Oh lo, how many years have passed since one of the country's leading property rights attorneys asked me to meet with him and his assistant to go over my deposition prior to giving it. He was the lead property rights attorney for Florida's oldest law firm. He was located over 400 miles away, and wanted me to meet him at a pancake house at 5:00 AM. My deposition was at 9:00 AM the same day. The matter evolved around the governments taking of private property for public use - eminent domain - which may be found under Article 5 of the Bill of Rights. The issue of eminent domain is, and was, so crucially important to our founding fathers that the same number of jurors required for capital murder is also required for eminent domain trials. When you work in the field of eminent domain you are working in the literal heartbeat of our constitution.
Have you ever heard the name Donna Massie? How about Tom McCrum? The former holds the dubious distinction of having identified the very first Asian long-horned beetle (ALB) in Worchester, Mass. Already 1,800 trees have been tagged for removal on 62 square miles surrounding Worcester and four neighboring towns. Tom McCrum is with the Massachusetts Maple Syrup Association and joins economists and politicians in the nightmare scenario that would follow into the tourism and timber industry if the ALB encroached further from its current foothold. Approximately $268 million has been spent on eradication efforts during the last eleven years.
A couple of decades ago I hung a picture on my office wall. I hung it there at the beginning of my career in appraising trees and plants. The caption under the picture reads, "Do you want your assessment to show how much your tree is worth, or how little it is worth - it's a matter of emphasis". Setting aside the naïveté of the statement, the question remains the matter of emphasis in the approach used to valuation - and the ethical repercussions which ensue.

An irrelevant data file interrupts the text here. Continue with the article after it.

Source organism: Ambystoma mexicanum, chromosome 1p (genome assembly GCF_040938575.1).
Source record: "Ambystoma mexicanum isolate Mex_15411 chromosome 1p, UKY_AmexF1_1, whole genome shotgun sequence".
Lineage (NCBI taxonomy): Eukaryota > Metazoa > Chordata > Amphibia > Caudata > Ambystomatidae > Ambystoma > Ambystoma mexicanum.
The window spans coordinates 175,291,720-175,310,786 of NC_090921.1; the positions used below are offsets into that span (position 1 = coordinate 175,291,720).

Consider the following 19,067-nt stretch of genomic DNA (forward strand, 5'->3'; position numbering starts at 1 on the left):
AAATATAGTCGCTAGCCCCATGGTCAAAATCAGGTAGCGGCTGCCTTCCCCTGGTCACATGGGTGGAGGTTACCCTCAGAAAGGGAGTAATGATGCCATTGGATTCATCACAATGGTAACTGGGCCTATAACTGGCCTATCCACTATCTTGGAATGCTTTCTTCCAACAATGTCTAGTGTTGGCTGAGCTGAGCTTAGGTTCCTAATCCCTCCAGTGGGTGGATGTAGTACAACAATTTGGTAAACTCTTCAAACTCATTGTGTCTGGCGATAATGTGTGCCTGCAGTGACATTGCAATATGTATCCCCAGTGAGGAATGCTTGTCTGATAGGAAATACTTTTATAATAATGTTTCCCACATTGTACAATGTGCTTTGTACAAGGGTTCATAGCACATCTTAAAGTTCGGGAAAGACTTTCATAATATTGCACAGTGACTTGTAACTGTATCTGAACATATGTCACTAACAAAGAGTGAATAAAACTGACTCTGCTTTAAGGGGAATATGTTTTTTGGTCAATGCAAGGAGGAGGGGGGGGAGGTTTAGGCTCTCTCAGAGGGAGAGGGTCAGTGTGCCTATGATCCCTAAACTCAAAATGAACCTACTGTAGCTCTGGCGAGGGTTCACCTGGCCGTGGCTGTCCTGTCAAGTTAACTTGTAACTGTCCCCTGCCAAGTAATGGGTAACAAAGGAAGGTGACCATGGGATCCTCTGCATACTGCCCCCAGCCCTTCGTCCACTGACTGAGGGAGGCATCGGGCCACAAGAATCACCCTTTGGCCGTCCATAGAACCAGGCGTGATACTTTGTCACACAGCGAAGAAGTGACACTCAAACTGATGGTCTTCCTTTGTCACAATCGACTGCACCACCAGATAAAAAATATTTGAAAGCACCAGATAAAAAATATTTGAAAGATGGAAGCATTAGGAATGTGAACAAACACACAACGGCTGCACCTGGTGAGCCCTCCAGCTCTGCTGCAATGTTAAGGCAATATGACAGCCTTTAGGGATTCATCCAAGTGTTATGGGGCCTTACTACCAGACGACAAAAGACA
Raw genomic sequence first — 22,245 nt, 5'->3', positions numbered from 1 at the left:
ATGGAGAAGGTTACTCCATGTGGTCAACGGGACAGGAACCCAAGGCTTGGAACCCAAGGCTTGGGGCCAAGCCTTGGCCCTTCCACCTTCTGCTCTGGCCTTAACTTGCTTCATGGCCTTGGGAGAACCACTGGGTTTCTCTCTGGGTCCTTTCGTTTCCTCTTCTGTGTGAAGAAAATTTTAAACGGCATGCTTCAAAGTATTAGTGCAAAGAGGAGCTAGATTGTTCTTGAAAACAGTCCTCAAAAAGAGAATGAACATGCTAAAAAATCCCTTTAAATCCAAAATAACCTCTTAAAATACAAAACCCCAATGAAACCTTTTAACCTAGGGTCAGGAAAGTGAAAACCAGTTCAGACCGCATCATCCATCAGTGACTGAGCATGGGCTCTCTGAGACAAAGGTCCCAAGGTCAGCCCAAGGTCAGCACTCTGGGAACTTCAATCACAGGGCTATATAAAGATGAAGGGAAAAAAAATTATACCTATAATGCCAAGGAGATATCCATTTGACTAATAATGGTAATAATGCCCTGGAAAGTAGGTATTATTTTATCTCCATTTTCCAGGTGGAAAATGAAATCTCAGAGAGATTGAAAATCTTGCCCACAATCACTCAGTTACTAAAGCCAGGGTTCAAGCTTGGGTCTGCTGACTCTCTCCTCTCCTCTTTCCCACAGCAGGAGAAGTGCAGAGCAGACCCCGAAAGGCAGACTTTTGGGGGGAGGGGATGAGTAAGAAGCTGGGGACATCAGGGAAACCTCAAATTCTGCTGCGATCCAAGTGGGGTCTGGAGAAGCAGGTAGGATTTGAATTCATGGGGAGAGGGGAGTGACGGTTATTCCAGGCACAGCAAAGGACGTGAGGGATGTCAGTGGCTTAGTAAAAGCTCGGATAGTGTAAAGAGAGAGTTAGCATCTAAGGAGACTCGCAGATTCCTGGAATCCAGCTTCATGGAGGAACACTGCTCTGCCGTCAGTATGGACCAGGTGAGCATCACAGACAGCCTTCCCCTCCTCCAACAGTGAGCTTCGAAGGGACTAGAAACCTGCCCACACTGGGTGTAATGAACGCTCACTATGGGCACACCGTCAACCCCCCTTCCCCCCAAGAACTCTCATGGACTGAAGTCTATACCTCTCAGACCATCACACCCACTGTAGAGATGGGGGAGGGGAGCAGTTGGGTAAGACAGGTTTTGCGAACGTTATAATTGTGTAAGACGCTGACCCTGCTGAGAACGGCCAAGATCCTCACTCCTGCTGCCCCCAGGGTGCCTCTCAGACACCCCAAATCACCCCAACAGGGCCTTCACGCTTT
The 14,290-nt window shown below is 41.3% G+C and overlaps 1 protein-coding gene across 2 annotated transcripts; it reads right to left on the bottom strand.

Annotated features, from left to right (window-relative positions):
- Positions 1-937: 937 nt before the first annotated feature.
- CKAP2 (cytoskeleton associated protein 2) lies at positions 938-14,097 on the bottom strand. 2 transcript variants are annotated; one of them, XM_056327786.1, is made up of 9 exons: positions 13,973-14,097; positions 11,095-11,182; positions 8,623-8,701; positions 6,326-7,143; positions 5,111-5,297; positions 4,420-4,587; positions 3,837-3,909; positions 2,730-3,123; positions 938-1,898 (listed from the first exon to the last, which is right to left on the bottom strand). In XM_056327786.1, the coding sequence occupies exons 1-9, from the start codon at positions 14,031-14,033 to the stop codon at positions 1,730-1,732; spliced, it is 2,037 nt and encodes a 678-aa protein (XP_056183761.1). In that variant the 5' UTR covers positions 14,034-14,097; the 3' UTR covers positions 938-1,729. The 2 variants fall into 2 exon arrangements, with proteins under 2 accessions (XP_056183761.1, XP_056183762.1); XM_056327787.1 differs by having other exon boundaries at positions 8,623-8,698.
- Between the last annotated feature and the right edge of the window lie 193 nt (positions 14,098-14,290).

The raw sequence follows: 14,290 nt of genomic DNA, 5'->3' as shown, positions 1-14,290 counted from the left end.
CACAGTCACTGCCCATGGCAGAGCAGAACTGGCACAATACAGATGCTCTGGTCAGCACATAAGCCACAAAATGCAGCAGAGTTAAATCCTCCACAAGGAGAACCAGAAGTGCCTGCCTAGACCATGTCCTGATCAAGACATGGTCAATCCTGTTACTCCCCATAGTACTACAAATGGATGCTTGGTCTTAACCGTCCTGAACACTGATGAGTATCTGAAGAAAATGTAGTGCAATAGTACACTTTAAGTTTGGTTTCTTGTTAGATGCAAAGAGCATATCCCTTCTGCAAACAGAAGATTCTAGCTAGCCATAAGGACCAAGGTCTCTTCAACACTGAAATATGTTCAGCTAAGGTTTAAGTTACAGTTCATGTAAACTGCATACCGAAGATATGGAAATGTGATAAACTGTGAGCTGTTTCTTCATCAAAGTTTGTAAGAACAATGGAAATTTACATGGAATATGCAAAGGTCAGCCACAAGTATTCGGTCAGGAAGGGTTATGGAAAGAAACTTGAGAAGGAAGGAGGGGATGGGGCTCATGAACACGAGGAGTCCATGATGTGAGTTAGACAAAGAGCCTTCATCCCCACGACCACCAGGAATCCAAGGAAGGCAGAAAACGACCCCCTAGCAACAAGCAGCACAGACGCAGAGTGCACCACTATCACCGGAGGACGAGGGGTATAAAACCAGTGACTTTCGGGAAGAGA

About one century before Davy Crockett entered the Alamo another fight for life was taking place in Safety Harbor, Florida. Amid a forest of oaks and vegetation a single acorn miraculously sent out a fibrous root which drove into the ground and somehow became established. Against all odds this root developed into a small tree and 300 years later it became the fabled Baranoff Oak. For over 300 years it has withstood the vicissitudes and inclemencies of weather. Hurricanes, lightning, and fires could not and did not kill this magnificent specimen. Now it is fighting for its life - and losing.
When your area of expertise includes tree preservation, and you have been doing just that for 45 years, a pattern of anticipation emerges from the owner of the tree as it relates to certain inquiries regarding the process and expectations. Wither my client is commercial or residential there are shared common denominators associated with each person. Here is my summation of the most frequently asked questions and my response: